Sodium stearate has no effect upon the bacteriological condition of a wound, but the addition of 4 parts per 1,000 of chloramine-T renders it antiseptic. Experiment I enabled us to compare the action of sodium stearate alone with that of sodium stearate containing 4 parts per 1,000 of chloramine-T. Wounds which had been previously sterilized could be maintained in an aseptic condition by 4 parts per 1,000 of chloramine-T, although in some cases reinfection occurred (Experiments 2, 3, and 5). For this reason the concentration of chloramine-T was increased.
Surface wounds, deep-seated wounds, and osseous cavities, which had previously been either completely or almost completely sterilized, could be maintained for days and even weeks in a condition of surgical asepsis by the use of a paste containing 7 and 10 parts per 1,000 of chloramine-T. Experiments 7, 8, 9, 10, and 12 are examples of this. Slightly infected wounds (Experiments 9, II, and 12) were sterilized in the same manner.
Next, it was attempted to sterilize wounds which were suppurating and more or less infected, and in some cases accompanied by fracture. This attempt was probably successful because the wounds used for the experiments showed but slight quantities of secretions and only a shallow layer of necrotic tissue. It is useless to attempt to sterilize severely infected wounds with a paste, for the volume of chloramine-T that can be applied is too limited. A large volume of an active substance is required to sterilize a wound which secretes great quantities of pus, for owing, on the one hand, to the dilution of this substance with the secretions, and, on the other, to its combination with the proteins contained in the pus, the concentration of the antiseptic is rapidly diminished. For these reasons it is essential that the antiseptic solution should be constantly renewed, so that the concentration may be sufficiently strong to effect the destruction of the bacteria. Therefore, the chloramine-T paste cannot sterilize a severely infected wound.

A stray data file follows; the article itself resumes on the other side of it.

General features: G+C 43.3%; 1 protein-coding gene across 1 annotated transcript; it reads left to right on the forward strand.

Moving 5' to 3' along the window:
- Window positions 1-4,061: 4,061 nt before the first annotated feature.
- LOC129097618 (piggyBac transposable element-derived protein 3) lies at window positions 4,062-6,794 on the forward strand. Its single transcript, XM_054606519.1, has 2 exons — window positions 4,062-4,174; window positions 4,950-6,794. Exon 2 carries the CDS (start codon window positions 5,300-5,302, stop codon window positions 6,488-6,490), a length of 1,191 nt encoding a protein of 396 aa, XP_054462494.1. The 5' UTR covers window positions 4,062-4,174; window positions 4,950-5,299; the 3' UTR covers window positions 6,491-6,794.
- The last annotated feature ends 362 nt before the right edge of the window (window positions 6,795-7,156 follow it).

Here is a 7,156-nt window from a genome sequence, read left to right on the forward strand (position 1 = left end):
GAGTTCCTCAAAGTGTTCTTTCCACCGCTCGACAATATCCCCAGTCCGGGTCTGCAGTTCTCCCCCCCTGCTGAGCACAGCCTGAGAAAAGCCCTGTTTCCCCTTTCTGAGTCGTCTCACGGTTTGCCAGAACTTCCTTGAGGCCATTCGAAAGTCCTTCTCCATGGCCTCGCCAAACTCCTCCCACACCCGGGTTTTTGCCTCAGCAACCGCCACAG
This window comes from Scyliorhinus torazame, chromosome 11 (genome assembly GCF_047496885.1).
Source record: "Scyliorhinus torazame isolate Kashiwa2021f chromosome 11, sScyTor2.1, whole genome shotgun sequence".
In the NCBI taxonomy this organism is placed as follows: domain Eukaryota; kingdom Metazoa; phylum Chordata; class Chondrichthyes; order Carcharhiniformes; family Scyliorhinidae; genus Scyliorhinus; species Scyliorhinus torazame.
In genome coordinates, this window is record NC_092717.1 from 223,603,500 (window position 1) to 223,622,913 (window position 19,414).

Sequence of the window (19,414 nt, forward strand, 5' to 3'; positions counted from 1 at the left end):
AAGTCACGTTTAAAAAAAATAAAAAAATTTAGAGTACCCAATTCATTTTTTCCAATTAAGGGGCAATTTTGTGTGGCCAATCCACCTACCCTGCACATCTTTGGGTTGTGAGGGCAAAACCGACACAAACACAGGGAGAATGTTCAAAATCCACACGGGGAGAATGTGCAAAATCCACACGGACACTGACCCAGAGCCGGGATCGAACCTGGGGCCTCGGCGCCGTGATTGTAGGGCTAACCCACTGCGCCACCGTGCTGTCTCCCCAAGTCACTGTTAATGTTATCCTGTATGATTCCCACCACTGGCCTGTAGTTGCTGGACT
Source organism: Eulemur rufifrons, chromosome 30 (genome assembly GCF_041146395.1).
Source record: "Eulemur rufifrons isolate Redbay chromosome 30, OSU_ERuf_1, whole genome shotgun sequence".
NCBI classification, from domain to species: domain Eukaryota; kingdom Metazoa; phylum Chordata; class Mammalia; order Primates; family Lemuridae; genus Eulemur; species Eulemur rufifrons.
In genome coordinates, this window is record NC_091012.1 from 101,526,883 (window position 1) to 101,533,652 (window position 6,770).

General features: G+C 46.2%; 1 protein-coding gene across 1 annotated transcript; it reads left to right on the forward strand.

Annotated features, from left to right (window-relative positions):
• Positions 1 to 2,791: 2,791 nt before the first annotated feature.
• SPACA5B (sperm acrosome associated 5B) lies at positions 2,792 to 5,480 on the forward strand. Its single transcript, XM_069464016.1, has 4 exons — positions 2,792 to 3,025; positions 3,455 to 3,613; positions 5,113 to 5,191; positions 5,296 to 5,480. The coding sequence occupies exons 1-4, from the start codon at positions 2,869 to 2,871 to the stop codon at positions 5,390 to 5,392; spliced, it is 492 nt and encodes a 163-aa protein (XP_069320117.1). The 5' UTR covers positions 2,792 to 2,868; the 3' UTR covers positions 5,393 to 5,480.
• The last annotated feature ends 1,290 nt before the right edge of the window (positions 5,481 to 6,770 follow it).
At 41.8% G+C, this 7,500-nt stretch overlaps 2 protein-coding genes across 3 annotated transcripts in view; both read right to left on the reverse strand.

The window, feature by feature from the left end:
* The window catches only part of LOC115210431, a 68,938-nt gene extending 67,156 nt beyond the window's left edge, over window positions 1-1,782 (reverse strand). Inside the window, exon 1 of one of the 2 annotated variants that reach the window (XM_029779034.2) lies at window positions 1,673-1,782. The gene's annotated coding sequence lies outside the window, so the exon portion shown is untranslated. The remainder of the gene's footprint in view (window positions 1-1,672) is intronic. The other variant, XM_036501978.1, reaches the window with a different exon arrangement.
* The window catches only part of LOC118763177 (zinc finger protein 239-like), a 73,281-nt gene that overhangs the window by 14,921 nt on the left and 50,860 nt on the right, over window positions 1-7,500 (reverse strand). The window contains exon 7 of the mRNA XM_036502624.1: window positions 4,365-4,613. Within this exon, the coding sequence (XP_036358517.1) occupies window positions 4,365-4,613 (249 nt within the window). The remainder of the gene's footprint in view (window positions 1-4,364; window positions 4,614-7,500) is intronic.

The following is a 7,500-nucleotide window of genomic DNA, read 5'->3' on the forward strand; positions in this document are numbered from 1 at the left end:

The concentration of the active substance contained in a paste must at the same time be sufficiently weak to be innocuous to the tissues. We have seen that it should not exceed 15 parts per 1,000. Thus, it is evident that if the secretions from the wounds are abundant, the substance could exert its action upon the microorganisms for the space of only a few hours. For this reason the chloramine paste should only be applied under the conditions specified in our experiments; that is, in connection with moderately infected wounds which have been carefully washed with sodium oleate, and possess but slight quantities of secretion. Under these conditions, the chloramine paste effects the complete disappearance of the bacteria and maintains the sterility thus secured for as long a time as may be wished. If the technique followed in the dressing is not exactly as above described, reinfection will occur. If applied in this manner the chloramine paste is not injurious to the tissues, for the cicatrization curves of the wounds thus treated show but slight modification from the calculated curves.
Chloramine paste makes it possible, therefore, to keep wounds sufficiently free from microorganisms so that the effect of substances which are believed to influence cicatrization can be studied.